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LINGUIST List 18.3578

Fri Nov 30 2007

FYI: CFP: Handbook of the Pragmatics of CMC

Editor for this issue: F. Okki Kurniawan <okkilinguistlist.org>

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        1.    Susan Herring, CFP: Handbook of the Pragmatics of CMC

Message 1: CFP: Handbook of the Pragmatics of CMC
Date: 28-Nov-2007
From: Susan Herring <herringindiana.edu>
Subject: CFP: Handbook of the Pragmatics of CMC
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Susan C. Herring (Indiana University Bloomington, USA)
Dieter Stein (Heinrich Heine University Düsseldorf, Germany)
Tuija Virtanen (Åbo Akademi University, Finland)

Contributions are invited for a handbook on the pragmatics of
computer-mediated communication, to be published as one of nine
self-contained volumes in a new Handbooks of Pragmatics series by Mouton de

The Handbook of Pragmatics series aims to provide a comprehensive overview
of the entire field of pragmatics. The series will operate with a wide
conception of pragmatics; it will reflect the state of the art in a
comprehensive and coherent way; it will be internationally oriented; it
will be interdisciplinary; and it will provide reliable orientational
overviews useful not only to researchers but also to students and teachers.

A significant body of pragmatic literature has accumulated over the past 20
years on computer-mediated communication (CMC), defined as text-based
interactive communication via the Internet, websites and other multimodal
formats, and mobile communication. Thus it is appropriate and timely for
this scholarship to be gathered together in a handbook. The Handbook of the
Pragmatics of Computer-Mediated Communication will include three main types
of content:

1) Overviews of pragmatically-focused research on genres or modes of CMC
e.g., chat, email, listservs, Usenet, blogs, IM, SMS, websites, graphical
virtual worlds

2) Overviews or research studies of pragmatic approaches to CMC phenomena
e.g., features such as emoticons, abbreviations, acronyms, and non-standard
punctuation; nicks; spam; email hoaxes

3) Overviews or research studies of traditional pragmatic phenomena as they
are manifested or take a specific shape in CMC
e.g., implicature, presupposition, Gricean Maxims, relevance, deixis,
performativity, speech acts, cohesion and coherence, openings & closings,
topic/threading, address terms, politeness, humor, code-switching, and
variation based on regional dialect, age, gender, and culture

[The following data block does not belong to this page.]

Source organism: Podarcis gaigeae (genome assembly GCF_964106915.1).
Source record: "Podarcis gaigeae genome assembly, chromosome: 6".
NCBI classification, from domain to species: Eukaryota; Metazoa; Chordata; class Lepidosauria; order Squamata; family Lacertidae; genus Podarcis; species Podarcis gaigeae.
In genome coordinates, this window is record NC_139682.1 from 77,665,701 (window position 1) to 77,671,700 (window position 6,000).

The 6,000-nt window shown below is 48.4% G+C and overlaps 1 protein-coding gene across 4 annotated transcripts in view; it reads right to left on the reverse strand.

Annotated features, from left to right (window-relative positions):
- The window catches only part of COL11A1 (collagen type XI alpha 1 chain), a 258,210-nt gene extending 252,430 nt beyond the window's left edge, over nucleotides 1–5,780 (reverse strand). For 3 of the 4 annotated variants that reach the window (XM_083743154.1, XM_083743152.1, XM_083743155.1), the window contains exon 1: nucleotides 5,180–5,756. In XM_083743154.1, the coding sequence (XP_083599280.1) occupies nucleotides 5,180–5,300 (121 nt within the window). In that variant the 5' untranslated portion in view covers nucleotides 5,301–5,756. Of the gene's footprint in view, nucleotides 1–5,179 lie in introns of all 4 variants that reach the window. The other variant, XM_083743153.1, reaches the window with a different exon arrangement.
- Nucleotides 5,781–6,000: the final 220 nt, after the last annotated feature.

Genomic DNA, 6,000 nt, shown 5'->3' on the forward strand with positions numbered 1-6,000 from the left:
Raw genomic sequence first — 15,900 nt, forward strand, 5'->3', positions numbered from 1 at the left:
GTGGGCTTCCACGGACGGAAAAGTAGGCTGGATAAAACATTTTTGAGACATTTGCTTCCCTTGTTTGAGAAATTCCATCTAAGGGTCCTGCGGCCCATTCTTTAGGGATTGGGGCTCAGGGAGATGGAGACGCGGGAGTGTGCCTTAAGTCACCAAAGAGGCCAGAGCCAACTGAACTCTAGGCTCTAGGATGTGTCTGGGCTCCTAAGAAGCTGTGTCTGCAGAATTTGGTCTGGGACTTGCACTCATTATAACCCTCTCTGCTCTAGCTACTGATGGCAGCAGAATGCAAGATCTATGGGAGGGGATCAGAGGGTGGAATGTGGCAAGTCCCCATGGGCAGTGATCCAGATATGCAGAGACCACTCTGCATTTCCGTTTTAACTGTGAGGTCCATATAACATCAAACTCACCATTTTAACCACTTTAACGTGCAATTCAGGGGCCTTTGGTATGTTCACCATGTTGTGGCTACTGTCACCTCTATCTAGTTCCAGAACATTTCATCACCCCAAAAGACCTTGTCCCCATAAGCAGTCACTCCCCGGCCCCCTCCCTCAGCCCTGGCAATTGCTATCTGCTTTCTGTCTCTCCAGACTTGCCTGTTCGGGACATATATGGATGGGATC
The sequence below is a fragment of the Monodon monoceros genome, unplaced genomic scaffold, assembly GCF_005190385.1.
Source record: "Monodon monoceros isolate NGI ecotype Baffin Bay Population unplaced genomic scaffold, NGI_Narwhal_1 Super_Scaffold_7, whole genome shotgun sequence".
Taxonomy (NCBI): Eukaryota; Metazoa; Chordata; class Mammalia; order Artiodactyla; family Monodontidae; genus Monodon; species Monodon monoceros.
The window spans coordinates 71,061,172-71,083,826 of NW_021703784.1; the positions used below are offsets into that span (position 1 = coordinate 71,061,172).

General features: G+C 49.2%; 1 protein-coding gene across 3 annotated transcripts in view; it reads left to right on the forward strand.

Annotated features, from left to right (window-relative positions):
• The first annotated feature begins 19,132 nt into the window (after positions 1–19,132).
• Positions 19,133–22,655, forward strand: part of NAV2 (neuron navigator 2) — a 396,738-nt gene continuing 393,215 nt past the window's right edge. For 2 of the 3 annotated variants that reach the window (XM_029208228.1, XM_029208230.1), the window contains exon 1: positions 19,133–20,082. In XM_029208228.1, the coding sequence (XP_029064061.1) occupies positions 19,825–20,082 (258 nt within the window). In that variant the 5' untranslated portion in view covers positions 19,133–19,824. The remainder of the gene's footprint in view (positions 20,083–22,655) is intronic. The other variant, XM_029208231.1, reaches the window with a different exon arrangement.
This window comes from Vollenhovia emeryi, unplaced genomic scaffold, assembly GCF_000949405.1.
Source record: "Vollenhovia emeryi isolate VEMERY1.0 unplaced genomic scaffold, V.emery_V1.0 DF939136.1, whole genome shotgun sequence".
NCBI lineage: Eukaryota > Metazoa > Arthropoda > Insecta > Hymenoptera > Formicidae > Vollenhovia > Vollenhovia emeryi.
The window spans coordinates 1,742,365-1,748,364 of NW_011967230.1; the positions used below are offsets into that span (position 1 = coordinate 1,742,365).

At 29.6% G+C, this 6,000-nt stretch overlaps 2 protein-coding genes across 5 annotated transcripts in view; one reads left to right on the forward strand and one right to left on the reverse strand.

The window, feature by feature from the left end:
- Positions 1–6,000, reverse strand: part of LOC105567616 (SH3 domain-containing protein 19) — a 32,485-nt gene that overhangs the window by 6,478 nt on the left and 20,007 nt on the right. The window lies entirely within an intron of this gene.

Submissions will also be considered that address other topics relating
clearly to pragmatics and CMC, including, but not limited to, methodology
for studying the pragmatics of CMC, pragmatic studies of CMC in
institutional contexts, and approaches that capture the interaction of CMC
with physical behavior or offline communication.

Submission Guidelines:

Potential contributors should email a 500-700 word proposal, containing a
title and a description of the topic and organization of the proposed
chapter, or a complete manuscript draft if one is available (maximum 9,000
words, including all parts; no partial drafts, please) to all three editors
by February 20, 2008. Decisions will be sent by late March, and complete,
polished versions of accepted proposals or drafts will be due by August 15,
2008. The handbook is anticipated to go into production in summer of 2009.

Full Manuscript Preparation Guidelines:

In preparing full manuscripts, submitters are asked to follow Mouton de
Gruyter's stylesheet. The stylesheet will be emailed to all authors who are
invited to submit full or revised manuscripts, as well as to any submitter
who requests it sooner. In addition, all accepted manuscripts should
address the following general recommendations:

• Each article should explicitly relate its theme to pragmatic concepts and
the pragmatics literature, even if its antecedents are mostly in another

• Each article should include a substantial literature review citing a)
seminal linguistic/pragmatic work upon which the study is based and b)
recent CMC research related to the theme of the chapter.

• As the handbook will be international in scope, citation of relevant CMC
references about, and written in, other languages is strongly encouraged.

• Each chapter should engage to some extent with the question of the
effects of technological mediation on the phenomena it describes. For
contributions on CMC genres and CMC-specific phenomena, this should
naturally be an important part of the discussion. For chapters that address
traditional pragmatic phenomena, please also include some consideration of
how your CMC data resemble, and are different from, what might be expected
to occur in other communication modalities.

Inquiries, preliminary proposal ideas, and requests for Mouton's stylesheet
should be addressed to the volume editors: Susan Herring
(herringindiana.edu), Dieter Stein (steinphil-fak.uni-duesseldorf.de), or
Tuija Virtanen (tuvirtanabo.fi).

Linguistic Field(s): Pragmatics

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